Netflix Customers Move Online; ISPs Overwhelmed

Dennis Faas's picture

It's likely going to be many years before people stop buying movies on DVD. But rental giant Netflix is not only preparing for that day, but attempting to bring it closer.

The company has announced that it will, for the first time in the US, be offering a special package that only allows users to stream rented titles over the Internet, with no option to obtain discs.

To encourage users to make the switch, the new package will be $7.99 a month (the lowest ever offered by the company), while the price of the packages that include getting discs by mail will rise by at least $1 a month. The price rise is immediate for new customers and takes effect for existing customers from January. (Source:

Online Consoles Boost Streaming Uptake

The company says it's making the move after reaching the point where users as a whole watch more of its content online than on disc. That appears to be largely down to an increasing number of customers accessing streamed content through next-generation gaming consoles, including the Sony Playstation 3, the Nintendo Wii, and Microsoft's Xbox 360.

Many users find this more convenient for movie watching as the console is already connected to the Internet as well as being hooked up to a TV, often through a high-definition connection. (Source:

So dramatic was the shift that the company has decided against launching new packages that only include the disc option, with no streaming.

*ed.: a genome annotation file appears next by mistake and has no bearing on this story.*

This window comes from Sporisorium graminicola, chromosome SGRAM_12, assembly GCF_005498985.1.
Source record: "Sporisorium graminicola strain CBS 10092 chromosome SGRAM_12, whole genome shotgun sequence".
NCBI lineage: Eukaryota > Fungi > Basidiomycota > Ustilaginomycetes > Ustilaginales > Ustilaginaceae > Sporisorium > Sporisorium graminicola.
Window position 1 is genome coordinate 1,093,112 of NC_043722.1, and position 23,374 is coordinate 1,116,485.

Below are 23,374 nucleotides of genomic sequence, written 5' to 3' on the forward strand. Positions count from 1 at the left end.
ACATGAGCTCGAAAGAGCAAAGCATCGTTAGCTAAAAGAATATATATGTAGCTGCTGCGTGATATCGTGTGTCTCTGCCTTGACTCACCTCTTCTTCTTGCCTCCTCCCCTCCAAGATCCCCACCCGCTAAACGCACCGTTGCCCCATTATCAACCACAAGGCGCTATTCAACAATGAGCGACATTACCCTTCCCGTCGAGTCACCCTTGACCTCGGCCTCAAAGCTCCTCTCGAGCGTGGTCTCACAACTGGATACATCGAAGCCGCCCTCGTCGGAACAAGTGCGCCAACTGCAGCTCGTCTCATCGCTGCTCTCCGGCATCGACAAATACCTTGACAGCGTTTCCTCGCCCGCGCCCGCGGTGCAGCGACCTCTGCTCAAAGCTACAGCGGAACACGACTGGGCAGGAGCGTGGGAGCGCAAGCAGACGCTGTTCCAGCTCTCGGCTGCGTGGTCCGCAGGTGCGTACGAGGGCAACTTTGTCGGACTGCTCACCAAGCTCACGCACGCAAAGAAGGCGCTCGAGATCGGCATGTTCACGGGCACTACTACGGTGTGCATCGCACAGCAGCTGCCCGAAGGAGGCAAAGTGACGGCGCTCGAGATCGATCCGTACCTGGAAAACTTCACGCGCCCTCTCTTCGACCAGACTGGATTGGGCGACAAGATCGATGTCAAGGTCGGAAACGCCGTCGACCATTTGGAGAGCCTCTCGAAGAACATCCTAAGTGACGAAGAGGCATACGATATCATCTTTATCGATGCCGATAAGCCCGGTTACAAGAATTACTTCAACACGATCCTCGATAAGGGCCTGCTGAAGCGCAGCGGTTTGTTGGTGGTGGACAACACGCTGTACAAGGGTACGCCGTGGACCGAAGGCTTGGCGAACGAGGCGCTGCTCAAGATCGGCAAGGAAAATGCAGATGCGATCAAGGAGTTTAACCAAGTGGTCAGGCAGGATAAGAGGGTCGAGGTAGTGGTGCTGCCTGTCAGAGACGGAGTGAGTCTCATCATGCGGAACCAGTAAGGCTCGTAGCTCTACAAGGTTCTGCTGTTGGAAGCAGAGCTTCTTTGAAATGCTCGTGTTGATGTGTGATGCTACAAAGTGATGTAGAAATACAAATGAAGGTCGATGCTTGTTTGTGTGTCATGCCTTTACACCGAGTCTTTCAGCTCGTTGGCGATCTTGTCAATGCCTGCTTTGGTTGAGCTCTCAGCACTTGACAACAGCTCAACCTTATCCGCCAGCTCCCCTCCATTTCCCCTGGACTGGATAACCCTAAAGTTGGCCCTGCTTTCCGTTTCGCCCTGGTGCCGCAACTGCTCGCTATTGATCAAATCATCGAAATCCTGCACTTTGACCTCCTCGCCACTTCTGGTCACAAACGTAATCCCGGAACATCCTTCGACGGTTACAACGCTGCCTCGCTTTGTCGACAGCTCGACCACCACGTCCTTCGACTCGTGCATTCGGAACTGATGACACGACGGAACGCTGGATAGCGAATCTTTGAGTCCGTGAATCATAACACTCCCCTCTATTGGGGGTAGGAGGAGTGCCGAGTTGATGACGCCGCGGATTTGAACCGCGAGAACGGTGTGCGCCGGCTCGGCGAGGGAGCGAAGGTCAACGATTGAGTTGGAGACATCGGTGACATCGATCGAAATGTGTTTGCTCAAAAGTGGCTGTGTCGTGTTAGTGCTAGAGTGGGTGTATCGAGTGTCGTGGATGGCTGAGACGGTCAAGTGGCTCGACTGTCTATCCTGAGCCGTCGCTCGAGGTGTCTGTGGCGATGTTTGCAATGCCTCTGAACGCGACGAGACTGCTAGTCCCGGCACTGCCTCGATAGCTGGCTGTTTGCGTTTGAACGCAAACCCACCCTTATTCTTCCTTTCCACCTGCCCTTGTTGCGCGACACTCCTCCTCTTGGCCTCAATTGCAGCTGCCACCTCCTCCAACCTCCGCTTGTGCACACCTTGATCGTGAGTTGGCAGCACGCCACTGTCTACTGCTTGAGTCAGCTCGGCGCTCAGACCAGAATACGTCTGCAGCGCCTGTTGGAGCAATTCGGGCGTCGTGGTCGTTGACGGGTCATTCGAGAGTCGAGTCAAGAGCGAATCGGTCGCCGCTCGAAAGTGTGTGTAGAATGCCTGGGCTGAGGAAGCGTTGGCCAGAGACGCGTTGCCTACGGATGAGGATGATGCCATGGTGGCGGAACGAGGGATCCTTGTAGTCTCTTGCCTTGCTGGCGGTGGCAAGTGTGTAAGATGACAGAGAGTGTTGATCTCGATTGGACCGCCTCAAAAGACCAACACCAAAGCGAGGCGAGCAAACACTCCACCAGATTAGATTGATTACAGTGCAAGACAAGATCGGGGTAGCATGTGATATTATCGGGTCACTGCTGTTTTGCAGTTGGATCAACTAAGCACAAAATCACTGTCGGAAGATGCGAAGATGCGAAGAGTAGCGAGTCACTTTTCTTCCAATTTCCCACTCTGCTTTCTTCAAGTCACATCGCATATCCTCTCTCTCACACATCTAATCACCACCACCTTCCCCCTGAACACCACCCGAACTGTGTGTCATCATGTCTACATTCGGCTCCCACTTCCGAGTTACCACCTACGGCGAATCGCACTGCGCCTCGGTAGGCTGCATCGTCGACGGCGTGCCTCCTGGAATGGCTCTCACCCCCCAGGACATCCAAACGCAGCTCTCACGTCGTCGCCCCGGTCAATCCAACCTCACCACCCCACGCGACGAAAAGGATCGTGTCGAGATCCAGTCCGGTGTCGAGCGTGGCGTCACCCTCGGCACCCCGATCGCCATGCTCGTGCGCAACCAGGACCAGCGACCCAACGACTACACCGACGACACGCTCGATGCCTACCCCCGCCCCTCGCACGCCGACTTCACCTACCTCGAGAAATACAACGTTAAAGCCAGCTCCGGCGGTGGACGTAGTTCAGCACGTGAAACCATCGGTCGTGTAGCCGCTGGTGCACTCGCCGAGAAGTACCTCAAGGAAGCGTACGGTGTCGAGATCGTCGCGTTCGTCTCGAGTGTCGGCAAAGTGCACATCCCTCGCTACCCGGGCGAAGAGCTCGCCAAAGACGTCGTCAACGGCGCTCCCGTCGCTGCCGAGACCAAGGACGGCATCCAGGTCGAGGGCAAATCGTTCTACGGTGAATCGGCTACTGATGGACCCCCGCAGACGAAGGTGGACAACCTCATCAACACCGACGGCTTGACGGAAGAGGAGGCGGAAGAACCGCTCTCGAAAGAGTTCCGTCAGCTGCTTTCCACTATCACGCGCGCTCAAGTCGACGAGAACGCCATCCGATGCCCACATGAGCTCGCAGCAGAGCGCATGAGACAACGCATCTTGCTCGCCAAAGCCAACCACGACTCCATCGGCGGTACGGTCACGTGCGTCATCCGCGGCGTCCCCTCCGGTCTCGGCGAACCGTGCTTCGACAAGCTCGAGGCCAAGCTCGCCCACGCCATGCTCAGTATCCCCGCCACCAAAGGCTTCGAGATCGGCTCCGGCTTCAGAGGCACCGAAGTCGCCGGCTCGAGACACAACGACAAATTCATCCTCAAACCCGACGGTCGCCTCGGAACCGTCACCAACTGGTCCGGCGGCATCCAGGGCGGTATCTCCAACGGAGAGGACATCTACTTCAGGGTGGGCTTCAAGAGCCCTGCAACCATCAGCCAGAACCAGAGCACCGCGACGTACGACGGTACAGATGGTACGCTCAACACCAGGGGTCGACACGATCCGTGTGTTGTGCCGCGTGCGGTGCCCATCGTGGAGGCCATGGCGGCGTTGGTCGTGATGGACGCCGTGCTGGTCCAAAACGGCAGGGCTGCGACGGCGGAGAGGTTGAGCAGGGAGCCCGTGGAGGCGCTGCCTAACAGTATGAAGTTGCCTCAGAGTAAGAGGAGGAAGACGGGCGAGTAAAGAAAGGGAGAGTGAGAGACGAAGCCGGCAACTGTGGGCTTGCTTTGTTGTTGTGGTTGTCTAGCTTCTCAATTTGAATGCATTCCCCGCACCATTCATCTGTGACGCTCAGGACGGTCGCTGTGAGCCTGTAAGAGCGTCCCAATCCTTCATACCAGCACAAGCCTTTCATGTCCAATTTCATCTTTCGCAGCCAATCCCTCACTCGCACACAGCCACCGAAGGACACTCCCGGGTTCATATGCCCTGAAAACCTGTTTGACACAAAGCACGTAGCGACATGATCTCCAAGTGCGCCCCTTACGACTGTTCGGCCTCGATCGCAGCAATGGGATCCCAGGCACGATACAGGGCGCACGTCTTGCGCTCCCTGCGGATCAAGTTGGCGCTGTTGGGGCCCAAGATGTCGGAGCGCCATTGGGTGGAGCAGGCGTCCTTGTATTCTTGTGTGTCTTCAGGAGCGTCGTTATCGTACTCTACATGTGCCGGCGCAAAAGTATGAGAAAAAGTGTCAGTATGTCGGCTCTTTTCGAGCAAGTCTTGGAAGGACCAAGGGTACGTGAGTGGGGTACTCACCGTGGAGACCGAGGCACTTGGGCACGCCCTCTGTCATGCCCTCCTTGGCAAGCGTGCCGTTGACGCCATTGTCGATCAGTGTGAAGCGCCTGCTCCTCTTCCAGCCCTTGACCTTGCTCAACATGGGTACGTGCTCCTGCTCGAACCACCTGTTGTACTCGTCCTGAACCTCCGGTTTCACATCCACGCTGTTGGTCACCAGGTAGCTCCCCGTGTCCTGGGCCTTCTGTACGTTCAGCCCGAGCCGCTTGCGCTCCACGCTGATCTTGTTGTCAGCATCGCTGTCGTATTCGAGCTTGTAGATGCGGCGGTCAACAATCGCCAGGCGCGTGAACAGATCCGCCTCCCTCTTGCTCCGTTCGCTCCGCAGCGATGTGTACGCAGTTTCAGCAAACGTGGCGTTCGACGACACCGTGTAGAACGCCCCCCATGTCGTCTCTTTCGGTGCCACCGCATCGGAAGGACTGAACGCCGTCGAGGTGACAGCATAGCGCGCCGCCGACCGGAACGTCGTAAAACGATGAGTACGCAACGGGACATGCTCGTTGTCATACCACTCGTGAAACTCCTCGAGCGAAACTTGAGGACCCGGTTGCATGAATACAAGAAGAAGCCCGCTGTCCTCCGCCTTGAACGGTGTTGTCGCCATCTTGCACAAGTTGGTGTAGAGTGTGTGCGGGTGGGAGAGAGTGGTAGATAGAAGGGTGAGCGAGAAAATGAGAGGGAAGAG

The online packages offer two main advantages to Netflix: it can offer more attractive pricing, as it doesn't need to pay shipping costs to and from subscribers homes. In addition, Netflix doesn't have to worry about inventory levels, whether that be wasting money on unrented discs, or running out of popular titles and leaving customers unsatisfied.

Netflix Streaming Claims One Byte In Five

Not everyone will welcome the switch, however: Internet service providers (ISPs) fear an increase in demand for bandwidth. One recent report claimed that during peak evening hours, Netflix is responsible more than 20 per cent of all Internet data downloaded by users in the US.

In Canada, where the company only began doing business in September, it took only 1 week before the company was responsible for more Internet traffic than YouTube.

The increased demand is doubly ironic for cable Internet providers, who are already starting to feel the pinch as subscribers cancel premium packages and instead watch online video.

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